April 7, 2018 / 10:22 AM / 4 months ago

Italy's 5-Star to keep budget deficit at 1.5 percent, says leader Di Maio

MILAN (Reuters) - The 5-Star Movement, which emerged as Italy’s biggest party after last month’s vote, will propose an economic plan which will keep the budget deficit near the level forecast for this year by the outgoing centre-left government, its leader said.

Anti-establishment 5-Star Movement leader Luigi Di Maio speaks to the media during the second day of consultations with the Italian President Sergio Mattarella at the Quirinal Palace in Rome, Italy, April 5, 2018. REUTERS/Alessandro Bianchi

The anti-establishment party won over 32 percent of the vote in the March 4 ballot, but the election produced a hung parliament, so it needs to find allies to be able to form a government.

During its campaign, the 5-Star pledged to raise the budget deficit in order to fund welfare spending and tax cuts, but has toned down its comments since the vote. The change in stance was widely seen as a bid to show the European Union and financial markets it plans to be responsible with public finances.

In an interview with La Repubblica newspaper on Saturday, 5-Star leader Luigi Di Maio said his economic plan would “keep the budget deficit at 1.5 percent”.

He did not specify which year his forecast was referring to.

The outgoing centre-left Democratic Party (PD) has forecast a 2018 budget deficit at 1.6 percent of gross domestic product, down from 2.3 percent last year.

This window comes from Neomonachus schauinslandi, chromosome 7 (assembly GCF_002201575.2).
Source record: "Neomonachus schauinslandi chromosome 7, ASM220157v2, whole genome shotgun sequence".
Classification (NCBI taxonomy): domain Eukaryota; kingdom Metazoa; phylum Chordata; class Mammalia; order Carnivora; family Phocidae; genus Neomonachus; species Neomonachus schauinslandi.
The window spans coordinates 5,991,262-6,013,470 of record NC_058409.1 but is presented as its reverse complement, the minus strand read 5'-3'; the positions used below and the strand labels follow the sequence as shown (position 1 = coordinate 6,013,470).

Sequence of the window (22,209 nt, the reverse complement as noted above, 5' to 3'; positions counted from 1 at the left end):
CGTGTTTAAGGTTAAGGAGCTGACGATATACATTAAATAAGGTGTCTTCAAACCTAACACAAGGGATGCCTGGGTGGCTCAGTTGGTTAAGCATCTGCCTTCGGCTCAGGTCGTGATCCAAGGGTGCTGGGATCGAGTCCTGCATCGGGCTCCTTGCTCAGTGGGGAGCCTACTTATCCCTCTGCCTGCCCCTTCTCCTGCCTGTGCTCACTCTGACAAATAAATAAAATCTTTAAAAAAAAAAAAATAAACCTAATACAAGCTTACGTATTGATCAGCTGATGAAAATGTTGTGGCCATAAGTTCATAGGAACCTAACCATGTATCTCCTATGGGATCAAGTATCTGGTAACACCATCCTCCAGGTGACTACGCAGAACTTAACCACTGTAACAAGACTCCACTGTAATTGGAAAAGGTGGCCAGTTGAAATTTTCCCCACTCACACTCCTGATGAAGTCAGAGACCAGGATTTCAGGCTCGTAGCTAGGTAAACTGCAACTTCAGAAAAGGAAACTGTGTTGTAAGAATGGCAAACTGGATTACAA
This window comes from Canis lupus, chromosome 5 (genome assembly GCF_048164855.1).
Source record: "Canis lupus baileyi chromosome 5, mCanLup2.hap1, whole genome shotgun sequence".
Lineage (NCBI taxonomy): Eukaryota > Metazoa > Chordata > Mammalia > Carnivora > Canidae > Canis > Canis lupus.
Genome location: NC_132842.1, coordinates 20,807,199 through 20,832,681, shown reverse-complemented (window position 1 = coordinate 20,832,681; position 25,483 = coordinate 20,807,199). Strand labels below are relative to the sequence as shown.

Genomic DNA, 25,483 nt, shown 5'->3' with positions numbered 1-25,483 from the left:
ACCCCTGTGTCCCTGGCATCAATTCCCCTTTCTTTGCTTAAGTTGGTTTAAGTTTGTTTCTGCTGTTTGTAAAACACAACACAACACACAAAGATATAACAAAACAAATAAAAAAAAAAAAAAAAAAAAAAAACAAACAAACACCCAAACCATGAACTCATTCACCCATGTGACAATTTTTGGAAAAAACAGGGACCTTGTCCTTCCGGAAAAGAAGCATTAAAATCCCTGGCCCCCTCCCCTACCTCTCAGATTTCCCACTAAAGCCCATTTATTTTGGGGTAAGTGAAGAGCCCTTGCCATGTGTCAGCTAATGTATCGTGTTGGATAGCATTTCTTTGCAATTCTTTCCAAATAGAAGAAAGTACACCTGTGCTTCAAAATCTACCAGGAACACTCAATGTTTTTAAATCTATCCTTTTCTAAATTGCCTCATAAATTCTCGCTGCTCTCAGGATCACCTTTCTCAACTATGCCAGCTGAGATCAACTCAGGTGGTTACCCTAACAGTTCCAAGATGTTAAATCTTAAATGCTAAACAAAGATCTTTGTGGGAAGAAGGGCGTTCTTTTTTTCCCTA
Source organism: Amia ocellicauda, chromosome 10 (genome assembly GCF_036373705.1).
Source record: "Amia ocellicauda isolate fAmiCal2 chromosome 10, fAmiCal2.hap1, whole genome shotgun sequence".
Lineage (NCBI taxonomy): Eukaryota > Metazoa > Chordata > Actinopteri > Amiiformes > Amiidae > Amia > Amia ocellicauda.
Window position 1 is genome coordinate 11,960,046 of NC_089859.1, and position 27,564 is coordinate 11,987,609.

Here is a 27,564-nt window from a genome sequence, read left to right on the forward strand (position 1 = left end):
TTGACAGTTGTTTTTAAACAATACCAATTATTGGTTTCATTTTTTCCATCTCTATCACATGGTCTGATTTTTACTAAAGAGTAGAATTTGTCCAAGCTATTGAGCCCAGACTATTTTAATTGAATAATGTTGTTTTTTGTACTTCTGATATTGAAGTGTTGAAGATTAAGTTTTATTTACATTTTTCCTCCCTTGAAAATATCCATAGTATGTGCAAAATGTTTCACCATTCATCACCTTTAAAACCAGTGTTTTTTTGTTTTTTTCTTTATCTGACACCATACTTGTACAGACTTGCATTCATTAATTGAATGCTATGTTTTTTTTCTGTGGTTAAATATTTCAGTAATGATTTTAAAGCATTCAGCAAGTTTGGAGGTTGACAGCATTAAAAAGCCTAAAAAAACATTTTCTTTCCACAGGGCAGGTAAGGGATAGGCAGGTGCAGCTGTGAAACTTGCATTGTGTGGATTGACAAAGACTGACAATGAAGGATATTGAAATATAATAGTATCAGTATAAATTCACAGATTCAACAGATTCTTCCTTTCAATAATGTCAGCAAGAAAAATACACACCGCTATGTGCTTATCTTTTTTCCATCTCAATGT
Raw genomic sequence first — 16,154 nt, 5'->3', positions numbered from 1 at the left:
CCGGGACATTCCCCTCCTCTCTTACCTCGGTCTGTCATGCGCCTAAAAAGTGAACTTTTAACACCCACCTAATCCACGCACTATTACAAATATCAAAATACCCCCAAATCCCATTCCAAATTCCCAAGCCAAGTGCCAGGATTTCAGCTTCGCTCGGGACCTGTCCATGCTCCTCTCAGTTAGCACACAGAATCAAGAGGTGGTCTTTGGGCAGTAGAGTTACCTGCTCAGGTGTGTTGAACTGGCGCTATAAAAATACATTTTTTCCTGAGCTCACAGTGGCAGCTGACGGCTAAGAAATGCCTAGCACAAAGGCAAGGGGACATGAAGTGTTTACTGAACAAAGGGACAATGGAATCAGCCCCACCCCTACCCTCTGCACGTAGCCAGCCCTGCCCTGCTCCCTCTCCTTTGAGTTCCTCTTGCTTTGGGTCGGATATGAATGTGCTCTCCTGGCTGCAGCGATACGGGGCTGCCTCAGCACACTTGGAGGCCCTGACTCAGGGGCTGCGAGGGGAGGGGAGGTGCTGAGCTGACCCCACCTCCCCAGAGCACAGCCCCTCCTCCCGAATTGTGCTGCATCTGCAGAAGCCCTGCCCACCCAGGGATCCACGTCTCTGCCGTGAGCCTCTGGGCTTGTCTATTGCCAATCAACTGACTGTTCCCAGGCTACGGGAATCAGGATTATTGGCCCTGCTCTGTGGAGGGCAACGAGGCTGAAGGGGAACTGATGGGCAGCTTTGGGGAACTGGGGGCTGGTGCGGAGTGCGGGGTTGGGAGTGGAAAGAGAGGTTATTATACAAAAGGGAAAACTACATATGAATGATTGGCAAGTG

Both 5-Star and the far-right League - the leading party in a conservative coalition that won most parliamentary seats in the March election - say they have the right to govern.

They are each preparing policy proposals to be presented this month as alternatives to the outgoing government’s multi-year economic plan, but whereas the League has maintained strong eurosceptic rhetoric, 5-Star has taken more moderate positions.

The plan it is preparing may be seen as an attempt to persuade the PD to back a 5-Star government as a junior partner rather than go into opposition as it has so far pledged to do.

In the interview, called Di Maio on the PD to put bitter rivalries aside in a bid to help form a government.

“We have been asked to give the country a government, but everyone has a duty to help solve the people’s problems and to show a sense of responsibility,” he said.

Talks to try to break the stalemate have so far failed to make progress and a fresh round of consultations is scheduled for next week.

Di Maio has called for a German-style governing contract with either the League or the PD, a proposal so far rejected by both parties.

The PD says it wants to go into opposition, while League leader Matteo Salvini has refused to break with his coalition ally, former Prime Minister Silvio Berlusconi, which is a condition posed by Di Maio.

Reporting by Agnieszka Flak; Editing by Ros Russell

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